“”There needs to be a statute to specifically allow them to look at the public effects on freedom of expression.””

But experts also said it’’s unclear whether B.C.’’s 2001 SLAPP law would have provided any help to the Burnaby Mountain protesters, since the law and most others SLAPP laws around the world generally focus on free speech and do not provide protection for those engaged in civil disobedience.

Eric Goldman, a professor at the Santa Clara University School of Law in California, said none of the 30-odd U.S. states with SLAPP laws would protect someone breaking the law or violating a court order.

Ontario’’s new law, however, might lay the groundwork for a broader definition, according to Ramani Nadarajah, a lawyer with the Canadian Environmental Law Association. She pointed to its broad definition of “”expression”” as “”any communication, regardless of whether it is made verbally or non-verbally.””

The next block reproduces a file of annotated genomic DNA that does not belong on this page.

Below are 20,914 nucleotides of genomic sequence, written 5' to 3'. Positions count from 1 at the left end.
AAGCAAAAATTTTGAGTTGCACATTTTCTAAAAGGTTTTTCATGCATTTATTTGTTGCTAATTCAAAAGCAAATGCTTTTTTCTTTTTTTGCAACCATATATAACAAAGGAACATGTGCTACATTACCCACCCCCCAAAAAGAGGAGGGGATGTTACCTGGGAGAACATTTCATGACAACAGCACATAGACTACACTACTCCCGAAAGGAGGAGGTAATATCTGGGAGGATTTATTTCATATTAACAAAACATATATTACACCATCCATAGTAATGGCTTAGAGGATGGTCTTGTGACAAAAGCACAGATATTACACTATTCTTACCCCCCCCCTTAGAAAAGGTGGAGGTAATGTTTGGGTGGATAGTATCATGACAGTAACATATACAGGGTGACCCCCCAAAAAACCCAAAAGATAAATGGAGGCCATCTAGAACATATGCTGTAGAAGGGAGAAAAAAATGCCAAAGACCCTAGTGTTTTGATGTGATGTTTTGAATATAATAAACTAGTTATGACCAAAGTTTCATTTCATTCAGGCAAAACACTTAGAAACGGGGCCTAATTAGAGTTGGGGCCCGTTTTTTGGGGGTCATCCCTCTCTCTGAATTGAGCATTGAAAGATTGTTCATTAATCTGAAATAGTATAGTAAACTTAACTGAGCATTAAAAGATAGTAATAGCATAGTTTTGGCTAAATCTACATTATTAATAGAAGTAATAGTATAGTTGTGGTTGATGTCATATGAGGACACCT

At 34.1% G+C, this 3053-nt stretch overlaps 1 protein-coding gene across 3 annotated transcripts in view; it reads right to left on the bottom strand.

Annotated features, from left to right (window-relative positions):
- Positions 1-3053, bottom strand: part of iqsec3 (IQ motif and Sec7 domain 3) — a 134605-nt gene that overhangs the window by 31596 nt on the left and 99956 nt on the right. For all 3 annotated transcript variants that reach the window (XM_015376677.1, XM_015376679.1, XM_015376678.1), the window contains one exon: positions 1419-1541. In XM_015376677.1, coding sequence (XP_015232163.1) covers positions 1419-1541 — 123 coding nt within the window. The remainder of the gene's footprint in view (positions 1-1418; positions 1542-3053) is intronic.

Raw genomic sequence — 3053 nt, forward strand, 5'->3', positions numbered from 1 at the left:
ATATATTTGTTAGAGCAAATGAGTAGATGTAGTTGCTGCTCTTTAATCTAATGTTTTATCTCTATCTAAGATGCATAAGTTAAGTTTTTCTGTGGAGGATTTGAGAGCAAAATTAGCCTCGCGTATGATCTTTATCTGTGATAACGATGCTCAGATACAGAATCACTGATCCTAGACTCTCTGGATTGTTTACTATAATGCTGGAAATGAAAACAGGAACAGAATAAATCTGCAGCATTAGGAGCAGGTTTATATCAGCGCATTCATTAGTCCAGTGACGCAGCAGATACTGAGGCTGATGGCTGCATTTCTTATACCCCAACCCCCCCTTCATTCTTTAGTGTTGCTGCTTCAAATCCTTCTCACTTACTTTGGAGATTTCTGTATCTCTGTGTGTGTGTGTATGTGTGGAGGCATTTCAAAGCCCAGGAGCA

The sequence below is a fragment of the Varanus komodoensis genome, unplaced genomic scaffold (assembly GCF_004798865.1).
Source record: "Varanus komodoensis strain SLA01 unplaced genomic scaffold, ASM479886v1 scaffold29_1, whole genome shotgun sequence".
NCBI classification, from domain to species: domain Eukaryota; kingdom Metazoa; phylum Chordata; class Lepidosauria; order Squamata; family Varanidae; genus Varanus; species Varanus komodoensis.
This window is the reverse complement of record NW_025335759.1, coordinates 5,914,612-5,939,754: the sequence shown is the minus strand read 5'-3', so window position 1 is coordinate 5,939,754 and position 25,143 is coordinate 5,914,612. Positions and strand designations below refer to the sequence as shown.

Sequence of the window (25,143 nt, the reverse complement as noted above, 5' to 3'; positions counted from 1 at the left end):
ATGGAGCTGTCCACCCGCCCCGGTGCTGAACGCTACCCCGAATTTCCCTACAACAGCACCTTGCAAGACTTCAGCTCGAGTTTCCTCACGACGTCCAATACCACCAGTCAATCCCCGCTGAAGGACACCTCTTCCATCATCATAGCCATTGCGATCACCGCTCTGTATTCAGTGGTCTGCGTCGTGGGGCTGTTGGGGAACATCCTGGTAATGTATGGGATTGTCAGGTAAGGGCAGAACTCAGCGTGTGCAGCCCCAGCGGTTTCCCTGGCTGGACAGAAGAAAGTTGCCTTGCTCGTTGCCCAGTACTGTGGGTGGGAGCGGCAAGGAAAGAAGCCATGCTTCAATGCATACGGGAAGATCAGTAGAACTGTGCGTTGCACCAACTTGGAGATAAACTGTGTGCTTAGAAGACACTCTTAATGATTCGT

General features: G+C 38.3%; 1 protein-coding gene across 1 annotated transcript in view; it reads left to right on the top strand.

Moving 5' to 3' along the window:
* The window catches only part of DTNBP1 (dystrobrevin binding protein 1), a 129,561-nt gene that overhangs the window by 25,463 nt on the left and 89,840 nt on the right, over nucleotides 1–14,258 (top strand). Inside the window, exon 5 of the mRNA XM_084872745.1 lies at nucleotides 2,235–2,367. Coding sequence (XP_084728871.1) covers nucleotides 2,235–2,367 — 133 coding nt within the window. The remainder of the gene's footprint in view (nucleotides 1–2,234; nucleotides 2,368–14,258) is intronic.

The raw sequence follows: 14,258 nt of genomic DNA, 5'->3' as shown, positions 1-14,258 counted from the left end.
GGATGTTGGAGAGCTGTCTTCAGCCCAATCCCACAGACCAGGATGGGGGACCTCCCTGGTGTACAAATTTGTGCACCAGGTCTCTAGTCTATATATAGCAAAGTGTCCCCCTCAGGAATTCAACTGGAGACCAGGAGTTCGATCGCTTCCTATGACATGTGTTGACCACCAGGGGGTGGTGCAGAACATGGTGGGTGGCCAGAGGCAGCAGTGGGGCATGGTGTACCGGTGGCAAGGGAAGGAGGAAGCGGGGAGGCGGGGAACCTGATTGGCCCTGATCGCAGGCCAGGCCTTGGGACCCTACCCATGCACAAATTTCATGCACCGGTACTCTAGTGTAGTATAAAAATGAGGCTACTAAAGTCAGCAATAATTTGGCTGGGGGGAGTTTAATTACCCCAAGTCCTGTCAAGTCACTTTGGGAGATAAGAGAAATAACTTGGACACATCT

““So I think people who are engaged in civil disobedience would be able to seek protection under the bill.””

Paterson, of the B.C. Civil Liberties Association, said his organization never advocates law-breaking.

But he expressed concern over the now-abandoned Trans Mountain suit, which alleged that defendants were engaged in a conspiracy to block work on Burnaby Mountain. He said an anti-SLAPP law should help people who face suits for merely talking about standing in front of bulldozers.

“”People should be free to say those things and not be threatened with a lawsuit.””

Often, high-profile alleged SLAPPs would clearly not be covered by typical anti-SLAPP laws.

Fish farm protester Don Staniford, for instance, claimed he was a SLAPP victim when he was sued by Mainstream Canada, now Cermaq Canada, for defamation. B.C.’’s largest salmon-farming firm was responding to Staniford’’s Internet campaigns alleging that farmed salmon was as dangerous as smoking cigarettes.